When I had a bad day and my brain buzzed like angry ants and I couldn't think or talk straight, I thought of what the characters I admired would do. . . . I read for hours a day absorbing so much Victorian literature that my internal diction started shaping into something more formal, more old-fashioned.-- The Angel's Share by Rayme Waters, published by Winter Goose Publishing.
The engaging heroine is recovering from addiction with the help of Jane Eyre and her other favorite characters from Dickens, George Eliot, and the like.
Rayme Waters wrote a guest post for Rose City Reader explaining how she incorporated the themes and lessons of 19th Century fiction into her novel.
The Angels' Share is already generating buzz. For example, Diane Johnson, author of Le Divorce, says it "will completely absorb you.” And Meg Waite Clayton, author of The Wednesday Sisters, calls it a "compassionate debut novel" and says, "Set in the quiet luxury of Nob Hill, the counterculture of Bolinas, and the evocative wine country of Sonoma, Angels' Share is as tasty as the 1919 Primitivo [the heroine] drinks on this journey of recovery.”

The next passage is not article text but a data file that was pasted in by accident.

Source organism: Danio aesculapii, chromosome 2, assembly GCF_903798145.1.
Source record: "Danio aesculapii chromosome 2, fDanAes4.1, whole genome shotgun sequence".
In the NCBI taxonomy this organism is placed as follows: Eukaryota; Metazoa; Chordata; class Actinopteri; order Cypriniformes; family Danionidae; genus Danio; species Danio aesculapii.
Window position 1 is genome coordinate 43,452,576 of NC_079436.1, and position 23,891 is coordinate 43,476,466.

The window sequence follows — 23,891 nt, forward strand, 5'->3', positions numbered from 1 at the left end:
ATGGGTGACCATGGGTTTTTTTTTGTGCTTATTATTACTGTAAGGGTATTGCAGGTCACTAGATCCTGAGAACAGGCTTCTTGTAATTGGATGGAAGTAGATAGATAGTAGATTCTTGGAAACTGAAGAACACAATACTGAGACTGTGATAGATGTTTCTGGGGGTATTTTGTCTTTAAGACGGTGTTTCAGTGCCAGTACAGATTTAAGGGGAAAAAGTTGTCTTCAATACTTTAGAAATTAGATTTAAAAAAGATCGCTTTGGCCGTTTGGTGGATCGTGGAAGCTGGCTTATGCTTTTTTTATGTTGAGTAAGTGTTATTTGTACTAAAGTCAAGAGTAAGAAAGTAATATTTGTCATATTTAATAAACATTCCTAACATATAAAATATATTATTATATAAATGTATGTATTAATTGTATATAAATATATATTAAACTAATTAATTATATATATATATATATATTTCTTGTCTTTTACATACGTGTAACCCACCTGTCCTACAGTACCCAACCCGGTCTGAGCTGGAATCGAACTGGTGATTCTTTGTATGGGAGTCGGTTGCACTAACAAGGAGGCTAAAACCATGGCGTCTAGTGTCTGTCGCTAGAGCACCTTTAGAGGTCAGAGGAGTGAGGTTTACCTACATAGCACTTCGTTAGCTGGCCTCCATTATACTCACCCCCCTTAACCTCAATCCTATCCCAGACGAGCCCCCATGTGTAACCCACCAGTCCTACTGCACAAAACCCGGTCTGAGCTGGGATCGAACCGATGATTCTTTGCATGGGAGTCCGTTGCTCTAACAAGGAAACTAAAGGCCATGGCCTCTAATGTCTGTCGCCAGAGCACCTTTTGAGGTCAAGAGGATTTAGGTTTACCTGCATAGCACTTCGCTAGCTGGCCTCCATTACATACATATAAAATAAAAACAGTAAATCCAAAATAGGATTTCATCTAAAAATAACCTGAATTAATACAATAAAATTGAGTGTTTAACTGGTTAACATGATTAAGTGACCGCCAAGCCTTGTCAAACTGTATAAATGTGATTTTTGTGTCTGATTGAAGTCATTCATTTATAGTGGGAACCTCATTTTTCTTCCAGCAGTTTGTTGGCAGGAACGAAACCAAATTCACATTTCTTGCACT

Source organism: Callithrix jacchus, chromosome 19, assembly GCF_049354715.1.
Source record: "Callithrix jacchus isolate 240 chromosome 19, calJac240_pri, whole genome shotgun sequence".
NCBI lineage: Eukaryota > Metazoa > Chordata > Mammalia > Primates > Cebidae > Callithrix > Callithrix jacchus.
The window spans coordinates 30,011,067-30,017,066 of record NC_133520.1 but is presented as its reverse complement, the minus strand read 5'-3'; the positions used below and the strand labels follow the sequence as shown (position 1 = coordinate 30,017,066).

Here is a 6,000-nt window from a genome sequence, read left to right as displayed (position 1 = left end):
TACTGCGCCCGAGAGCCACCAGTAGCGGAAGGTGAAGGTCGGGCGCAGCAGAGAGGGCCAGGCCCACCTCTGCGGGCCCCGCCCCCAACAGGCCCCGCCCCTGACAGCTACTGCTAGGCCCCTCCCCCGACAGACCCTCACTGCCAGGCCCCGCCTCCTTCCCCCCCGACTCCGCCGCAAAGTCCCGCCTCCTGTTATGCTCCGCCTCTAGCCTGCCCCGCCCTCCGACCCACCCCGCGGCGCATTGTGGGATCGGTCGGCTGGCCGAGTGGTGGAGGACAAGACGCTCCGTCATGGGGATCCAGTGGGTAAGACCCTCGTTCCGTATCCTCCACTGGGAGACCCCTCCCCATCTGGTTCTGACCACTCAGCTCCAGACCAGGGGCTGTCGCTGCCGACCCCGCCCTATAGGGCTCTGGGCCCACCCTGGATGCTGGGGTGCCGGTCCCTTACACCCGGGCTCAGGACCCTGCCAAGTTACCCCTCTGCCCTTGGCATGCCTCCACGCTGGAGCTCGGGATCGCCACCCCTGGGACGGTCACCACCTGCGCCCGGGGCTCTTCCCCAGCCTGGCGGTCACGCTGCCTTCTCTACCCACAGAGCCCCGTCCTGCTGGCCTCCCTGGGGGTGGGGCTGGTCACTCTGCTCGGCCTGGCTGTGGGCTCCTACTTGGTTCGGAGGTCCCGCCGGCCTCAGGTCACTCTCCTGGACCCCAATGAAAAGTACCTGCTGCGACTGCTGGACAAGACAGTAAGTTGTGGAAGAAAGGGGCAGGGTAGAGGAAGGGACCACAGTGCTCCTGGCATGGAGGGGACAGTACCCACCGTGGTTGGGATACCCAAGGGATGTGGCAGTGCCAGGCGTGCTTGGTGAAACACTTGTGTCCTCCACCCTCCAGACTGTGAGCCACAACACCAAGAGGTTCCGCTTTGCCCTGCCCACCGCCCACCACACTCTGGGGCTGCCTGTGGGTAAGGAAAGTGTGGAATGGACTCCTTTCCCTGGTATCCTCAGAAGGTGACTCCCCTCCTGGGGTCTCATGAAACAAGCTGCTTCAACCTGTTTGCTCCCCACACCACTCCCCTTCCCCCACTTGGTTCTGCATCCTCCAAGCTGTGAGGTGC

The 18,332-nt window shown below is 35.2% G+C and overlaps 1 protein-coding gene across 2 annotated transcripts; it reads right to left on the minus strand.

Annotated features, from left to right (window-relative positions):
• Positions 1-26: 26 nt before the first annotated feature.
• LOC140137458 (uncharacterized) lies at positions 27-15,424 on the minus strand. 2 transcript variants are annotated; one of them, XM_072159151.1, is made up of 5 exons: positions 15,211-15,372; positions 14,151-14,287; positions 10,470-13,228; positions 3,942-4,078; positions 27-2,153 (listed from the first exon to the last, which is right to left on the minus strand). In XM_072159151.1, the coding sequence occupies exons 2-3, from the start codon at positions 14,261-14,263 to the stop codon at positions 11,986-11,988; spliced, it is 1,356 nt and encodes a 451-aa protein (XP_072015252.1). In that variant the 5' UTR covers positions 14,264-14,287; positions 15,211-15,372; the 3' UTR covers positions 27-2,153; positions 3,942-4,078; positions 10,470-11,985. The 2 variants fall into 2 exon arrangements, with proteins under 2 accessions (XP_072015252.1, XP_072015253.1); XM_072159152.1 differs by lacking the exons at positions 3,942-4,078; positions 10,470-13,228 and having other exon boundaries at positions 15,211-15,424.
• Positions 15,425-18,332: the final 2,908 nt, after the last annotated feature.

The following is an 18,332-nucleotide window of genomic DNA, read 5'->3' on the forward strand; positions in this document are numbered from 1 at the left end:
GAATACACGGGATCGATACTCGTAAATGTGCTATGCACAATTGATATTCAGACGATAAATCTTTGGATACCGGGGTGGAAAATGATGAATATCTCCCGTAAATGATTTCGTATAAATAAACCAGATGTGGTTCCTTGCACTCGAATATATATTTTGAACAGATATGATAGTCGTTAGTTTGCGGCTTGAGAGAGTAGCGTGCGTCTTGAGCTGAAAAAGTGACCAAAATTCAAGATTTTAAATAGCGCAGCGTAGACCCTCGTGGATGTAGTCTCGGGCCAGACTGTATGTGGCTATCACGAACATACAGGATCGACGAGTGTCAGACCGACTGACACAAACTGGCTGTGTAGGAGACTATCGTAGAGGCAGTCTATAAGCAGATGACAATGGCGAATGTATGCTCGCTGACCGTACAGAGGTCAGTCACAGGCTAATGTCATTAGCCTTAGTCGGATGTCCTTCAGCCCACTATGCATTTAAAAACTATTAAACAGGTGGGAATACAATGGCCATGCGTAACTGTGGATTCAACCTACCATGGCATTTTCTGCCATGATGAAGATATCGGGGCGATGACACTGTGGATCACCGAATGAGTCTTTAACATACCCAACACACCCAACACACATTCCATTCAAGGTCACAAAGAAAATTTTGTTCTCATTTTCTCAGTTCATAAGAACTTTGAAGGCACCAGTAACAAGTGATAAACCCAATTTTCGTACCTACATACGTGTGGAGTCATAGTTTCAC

PUBLISHER'S DESCRIPTION: Born into a tumultuous world of neglectful bohemian parents and an overbearing grandmother, Cinnamon Monday lives through an imagination inspired by the nineteenth-century heroines she admires. As she grows older, and her make-believe worlds are not enough to protect her, she descends into drug addiction and eventual resignation. When this finally leads her to be physically beaten near the point of death, she is saved by a compassionate neighbor named Sam who gives Cinnamon the opportunity to reclaim her life. Now, working at Sam’s vineyard in the beautiful Dry Creek Valley, Cinnamon Monday attempts to put her life in order, find the will to overcome past demons, and utilize her strengths to live a positive, successful life on her own terms.
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